Biochemistry, sometimes called biological chemistry, is the study of chemical processes in living organisms, including, but not limited to, living matter. Biochemistry governs all living organisms and living processes. By controlling information flow through biochemical signalling and the flow of chemical energy through metabolism, biochemical processes give rise to the incredible complexity of life. Much of biochemistry deals with the structures and functions of cellular components such as proteins, carbohydrates, lipids, nucleic acids and other biomolecules although increasingly processes rather than individual molecules are the main focus. Over the last 40 years biochemistry has become so successful at explaining living processes that now almost all areas of the life sciences from botany to medicine are engaged in biochemical research. Today the main focus of pure biochemistry is in understanding how biological molecules give rise to the processes that occur within living cells which in turn relates greatly to the study and understanding of whole organisms.
In the first year most students will study the basics of biochemistry such as the biomolecules: DNA, Carbohydrates, Fats and Proteins. Cell biology is a main topic as well along with aspects of Microbiology, Enzymology and Cell Signalling to name but a few.
In the second and third years students will be allowed to specialise is topics that interests them most but will still have core elements which are normal advanced topics building on from previous years. Most universities offer sandwich years (year in industry) and/or years abroad which can provide useful skills for future employment and can often help students decide on what career to choose.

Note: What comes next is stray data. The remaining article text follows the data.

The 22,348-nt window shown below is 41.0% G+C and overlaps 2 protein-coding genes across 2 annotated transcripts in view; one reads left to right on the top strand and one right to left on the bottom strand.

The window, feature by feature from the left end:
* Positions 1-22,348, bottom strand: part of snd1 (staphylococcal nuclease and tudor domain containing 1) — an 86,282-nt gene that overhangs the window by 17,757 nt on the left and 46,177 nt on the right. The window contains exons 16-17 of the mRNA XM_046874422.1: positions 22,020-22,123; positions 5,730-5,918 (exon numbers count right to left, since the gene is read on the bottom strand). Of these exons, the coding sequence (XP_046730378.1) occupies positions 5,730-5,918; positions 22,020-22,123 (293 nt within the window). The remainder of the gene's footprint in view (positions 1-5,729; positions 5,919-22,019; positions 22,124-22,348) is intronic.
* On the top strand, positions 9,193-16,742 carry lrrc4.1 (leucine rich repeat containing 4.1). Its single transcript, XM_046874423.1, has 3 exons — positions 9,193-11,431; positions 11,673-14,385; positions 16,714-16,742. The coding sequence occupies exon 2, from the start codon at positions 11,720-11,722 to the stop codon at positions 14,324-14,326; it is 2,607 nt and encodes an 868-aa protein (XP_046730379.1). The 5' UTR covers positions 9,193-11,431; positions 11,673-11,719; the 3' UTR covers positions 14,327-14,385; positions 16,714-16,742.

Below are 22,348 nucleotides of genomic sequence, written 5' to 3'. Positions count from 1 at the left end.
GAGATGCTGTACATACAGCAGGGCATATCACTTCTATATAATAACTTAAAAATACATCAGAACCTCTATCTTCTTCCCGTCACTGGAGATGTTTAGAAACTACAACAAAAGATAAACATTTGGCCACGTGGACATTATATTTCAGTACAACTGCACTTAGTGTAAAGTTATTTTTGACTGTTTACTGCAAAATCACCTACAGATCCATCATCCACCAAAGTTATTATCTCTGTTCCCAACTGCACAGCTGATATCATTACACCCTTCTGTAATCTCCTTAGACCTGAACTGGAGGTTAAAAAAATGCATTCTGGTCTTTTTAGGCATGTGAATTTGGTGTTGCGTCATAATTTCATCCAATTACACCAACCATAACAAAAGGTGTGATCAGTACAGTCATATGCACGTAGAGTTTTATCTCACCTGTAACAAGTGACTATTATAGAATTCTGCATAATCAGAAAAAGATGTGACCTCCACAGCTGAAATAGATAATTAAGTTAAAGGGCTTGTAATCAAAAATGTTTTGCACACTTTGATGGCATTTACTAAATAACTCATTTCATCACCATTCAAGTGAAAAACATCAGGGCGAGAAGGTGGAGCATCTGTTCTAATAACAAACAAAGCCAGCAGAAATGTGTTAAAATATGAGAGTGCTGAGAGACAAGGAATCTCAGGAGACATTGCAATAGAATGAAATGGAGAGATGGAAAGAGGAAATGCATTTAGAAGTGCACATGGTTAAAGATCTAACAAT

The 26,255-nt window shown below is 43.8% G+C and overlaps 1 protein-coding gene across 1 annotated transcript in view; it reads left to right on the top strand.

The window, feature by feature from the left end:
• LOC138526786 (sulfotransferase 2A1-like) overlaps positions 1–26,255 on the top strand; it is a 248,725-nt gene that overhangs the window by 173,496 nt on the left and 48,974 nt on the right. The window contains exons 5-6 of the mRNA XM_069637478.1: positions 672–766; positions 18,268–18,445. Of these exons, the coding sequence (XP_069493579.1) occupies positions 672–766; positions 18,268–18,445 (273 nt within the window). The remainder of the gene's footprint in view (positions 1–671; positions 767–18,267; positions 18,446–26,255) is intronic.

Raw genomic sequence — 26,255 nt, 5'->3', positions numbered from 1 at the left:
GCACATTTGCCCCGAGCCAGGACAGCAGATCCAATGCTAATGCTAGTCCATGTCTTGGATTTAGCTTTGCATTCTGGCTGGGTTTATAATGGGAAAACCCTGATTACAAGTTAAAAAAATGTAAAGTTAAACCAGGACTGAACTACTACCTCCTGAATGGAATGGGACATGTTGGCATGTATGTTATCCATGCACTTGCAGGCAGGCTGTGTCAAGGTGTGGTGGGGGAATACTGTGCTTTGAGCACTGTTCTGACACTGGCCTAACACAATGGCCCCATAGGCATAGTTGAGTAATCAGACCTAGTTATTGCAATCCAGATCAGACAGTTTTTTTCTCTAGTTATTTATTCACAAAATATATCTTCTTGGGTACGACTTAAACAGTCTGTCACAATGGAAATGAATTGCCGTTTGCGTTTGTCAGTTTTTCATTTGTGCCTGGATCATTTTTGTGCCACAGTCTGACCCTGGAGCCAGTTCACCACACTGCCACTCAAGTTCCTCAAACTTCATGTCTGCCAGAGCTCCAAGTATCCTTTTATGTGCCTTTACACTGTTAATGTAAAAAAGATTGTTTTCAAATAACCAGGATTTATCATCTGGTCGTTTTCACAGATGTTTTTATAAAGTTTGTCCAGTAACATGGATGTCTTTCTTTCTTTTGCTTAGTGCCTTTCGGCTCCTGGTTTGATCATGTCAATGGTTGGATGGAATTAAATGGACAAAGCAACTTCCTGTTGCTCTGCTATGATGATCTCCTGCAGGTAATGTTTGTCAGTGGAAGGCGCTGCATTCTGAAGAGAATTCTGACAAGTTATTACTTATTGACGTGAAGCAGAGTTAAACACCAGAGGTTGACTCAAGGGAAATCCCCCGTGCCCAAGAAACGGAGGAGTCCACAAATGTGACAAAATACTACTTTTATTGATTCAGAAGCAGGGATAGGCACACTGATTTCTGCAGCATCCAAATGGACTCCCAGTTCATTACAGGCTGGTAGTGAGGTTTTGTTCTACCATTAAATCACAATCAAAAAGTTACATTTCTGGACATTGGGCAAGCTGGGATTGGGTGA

Course structure can vary so look at your chosen universities modules carefully so you can decide what is best for you.
C700 is the UCAS code for Biochemistry. There are other types of courses such as:
Applied Biochemistry Biological Chemistry Cell Biochemistry Clinical Biochemistry Human Biochemistry Medical Biochemistry Medicinal Chemistry Microbiology Biochemistry Nutrition Biochemistry Physiology Plant Biochemistry
The grades/points required are highly varied, such as AAA at Oxford to 200 UCAS points at Salford. So it's best to check what requirements your university of choice is asking for.
Good results in Chemistry and Biology are normally required.
Life as Biochemistry Student
Like most science subjects, there are more lectures and overall contact time with you and staff when compared to other subjects. It is almost certain that every week you will have laboratory based aspects since laboratory experience is a key part of the course.
In terms of social life a Biochemistry student will be no different from everyone else. But as the workload gets tougher students may want to focus less on the partying and more on the studying. With social life it greatly varies depending on what type of person you are.
Graduate Destination and Careers Prospects
When you graduate you will have the necessary knowledge and skills for a challenging and fulfilling career in a wide range of professions, including working in the pharmaceutical or food industries, medical research, forensic science, toxicology, teaching, business and IT. Biochemistry is also a good course if you want to go into graduate-entry medicine, along with course such as Biomedical Sciences.
Postgraduate study is a common route after graduating. There are lots of MSc and PhD courses to choose from and a lot lead into research careers.
Here are all biochemistry articles: